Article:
Ignition of hydrogen and oxygen in counterflow at high pressures

B. T. Helenbrook, C. K. Law

Research output: Contribution to journalArticlepeer-review

6 Scopus citations


Ignition of hydrogen and oxygen in the "third limit" was studied in counterflow for both premixed and nonpremixed systems with activation energy asymptotics. The results of the analysis were then compared to numerical calculations for further verification of the findings. In the analysis, simplifications to the chemical mechanism were formally derived, and criteria determining the accuracy of these simplifications were identified. It was demonstrated that the chemical steady-state approximations of O and OH are accurate for a wide range of conditions, while the steady-state approximations of H and HO2 were both found to be inaccurate in certain regimes. Using these approximations, a reduced mechanism was derived and used to explain the ignition behavior of H2 and O2. It is shown that, for both the preximed and nonpremixed configurations, ignition occurs through the effect of heat release on the Arrhenius term of reaction 15, H2O2+M→2OH+M, and expressions were derived that are able to qualitatively predict the relationship between the pressure, temperature, and strain rate at ignition. The difference in ignition temperature between the premixed and nonpremixed configurations is associated with the effect of reactions between H and HO2. For the premixed case, the rate of destruction of H through H+O2+M→HO2+M is much slower due to the lower concentration of O2 in the reaction zone, thus reactions between H and HO2 play a greater role in the ignition process.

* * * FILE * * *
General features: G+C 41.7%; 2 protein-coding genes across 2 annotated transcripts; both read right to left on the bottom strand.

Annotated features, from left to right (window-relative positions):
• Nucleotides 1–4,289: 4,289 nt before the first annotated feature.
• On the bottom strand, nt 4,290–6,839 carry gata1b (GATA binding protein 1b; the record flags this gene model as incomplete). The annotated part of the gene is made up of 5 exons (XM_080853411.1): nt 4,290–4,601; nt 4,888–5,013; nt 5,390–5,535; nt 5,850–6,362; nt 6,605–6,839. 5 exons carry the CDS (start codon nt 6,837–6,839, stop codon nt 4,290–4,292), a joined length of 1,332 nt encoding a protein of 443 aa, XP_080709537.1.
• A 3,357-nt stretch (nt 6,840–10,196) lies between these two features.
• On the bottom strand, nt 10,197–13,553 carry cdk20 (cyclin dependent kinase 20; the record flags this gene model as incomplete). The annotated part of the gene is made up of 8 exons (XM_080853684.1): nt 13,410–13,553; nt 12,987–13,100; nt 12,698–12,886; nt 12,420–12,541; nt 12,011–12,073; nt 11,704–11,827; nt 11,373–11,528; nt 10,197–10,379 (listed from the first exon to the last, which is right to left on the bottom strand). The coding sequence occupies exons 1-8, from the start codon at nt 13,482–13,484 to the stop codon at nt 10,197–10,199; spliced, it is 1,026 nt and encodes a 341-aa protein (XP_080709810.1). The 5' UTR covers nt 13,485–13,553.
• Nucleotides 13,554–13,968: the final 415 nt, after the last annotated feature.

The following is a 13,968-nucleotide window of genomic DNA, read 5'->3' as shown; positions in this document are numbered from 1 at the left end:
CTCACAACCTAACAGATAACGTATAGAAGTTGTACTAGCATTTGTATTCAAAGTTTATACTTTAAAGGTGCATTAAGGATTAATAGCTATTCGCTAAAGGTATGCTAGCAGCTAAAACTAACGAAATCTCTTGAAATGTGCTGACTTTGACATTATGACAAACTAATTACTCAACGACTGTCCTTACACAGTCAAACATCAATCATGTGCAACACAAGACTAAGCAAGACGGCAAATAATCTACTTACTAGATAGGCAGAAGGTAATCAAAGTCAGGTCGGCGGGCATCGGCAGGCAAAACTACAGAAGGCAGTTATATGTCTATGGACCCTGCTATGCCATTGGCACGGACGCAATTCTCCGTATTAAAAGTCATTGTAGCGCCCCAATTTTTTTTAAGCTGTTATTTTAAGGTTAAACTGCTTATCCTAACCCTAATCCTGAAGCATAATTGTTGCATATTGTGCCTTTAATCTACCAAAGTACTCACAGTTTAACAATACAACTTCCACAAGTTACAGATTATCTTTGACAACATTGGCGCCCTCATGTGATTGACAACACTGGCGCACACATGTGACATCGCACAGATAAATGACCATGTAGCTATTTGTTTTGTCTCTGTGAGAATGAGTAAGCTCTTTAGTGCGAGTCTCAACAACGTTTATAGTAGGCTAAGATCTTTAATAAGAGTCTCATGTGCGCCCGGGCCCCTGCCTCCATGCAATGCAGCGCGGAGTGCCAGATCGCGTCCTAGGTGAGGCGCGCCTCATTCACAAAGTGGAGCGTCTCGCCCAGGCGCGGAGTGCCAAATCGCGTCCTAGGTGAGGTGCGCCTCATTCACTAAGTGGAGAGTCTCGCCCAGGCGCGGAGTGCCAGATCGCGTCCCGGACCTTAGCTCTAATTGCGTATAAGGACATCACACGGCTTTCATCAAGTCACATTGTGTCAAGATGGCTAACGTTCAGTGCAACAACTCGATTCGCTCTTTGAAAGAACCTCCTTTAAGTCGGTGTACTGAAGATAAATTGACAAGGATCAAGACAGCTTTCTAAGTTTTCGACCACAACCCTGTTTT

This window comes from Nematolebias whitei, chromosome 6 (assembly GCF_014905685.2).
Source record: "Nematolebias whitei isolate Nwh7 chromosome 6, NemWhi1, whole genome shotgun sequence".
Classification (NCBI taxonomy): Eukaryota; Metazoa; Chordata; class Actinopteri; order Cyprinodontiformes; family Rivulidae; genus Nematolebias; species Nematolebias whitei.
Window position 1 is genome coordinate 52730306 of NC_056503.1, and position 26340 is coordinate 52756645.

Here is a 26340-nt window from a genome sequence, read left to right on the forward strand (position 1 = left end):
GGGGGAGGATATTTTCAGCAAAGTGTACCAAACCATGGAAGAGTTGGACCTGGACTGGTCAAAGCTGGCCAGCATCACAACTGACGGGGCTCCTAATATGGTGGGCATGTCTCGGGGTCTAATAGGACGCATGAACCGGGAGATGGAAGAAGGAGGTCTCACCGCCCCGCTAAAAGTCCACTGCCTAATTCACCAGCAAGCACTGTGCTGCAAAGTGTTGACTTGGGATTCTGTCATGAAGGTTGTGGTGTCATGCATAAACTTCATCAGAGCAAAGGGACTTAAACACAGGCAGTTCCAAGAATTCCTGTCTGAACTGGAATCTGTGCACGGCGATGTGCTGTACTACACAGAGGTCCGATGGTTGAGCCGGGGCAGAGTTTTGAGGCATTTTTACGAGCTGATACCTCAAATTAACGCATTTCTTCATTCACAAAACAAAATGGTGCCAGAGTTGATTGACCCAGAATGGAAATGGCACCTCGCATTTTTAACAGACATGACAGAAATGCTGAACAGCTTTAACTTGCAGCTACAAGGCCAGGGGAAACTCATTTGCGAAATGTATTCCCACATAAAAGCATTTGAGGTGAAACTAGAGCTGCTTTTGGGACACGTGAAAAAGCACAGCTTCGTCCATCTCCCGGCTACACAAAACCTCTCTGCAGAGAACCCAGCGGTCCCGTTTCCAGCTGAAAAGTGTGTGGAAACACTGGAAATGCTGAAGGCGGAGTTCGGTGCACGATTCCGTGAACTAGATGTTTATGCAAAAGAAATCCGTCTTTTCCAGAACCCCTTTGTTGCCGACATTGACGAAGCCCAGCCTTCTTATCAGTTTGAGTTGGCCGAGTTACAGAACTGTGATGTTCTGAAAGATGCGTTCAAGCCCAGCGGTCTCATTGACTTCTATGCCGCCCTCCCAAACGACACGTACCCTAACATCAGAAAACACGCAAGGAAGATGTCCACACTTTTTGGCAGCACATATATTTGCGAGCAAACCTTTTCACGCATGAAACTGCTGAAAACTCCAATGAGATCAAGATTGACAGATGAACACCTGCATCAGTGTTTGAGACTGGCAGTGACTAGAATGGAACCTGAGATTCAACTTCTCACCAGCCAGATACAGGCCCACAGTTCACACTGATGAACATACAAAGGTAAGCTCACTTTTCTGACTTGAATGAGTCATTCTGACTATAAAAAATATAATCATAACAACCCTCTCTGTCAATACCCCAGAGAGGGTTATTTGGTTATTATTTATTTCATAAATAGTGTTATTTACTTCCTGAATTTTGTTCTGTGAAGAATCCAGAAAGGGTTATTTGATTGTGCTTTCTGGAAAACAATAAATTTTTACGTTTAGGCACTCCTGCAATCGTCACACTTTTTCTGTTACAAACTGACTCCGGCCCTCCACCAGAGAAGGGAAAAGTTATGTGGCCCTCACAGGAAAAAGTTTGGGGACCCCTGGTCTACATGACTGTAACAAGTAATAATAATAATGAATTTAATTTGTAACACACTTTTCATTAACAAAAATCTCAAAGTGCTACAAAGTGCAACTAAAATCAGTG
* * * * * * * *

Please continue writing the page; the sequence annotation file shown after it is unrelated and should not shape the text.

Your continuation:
Original languageEnglish (US)
Pages (from-to)815-822
Number of pages8
JournalSymposium (International) on Combustion
Issue number1
StatePublished - 1996
Externally publishedYes

All Science Journal Classification (ASJC) codes

  • General Chemical Engineering
  • Fuel Technology
  • Energy Engineering and Power Technology
  • Mechanical Engineering
  • Physical and Theoretical Chemistry
  • Fluid Flow and Transfer Processes


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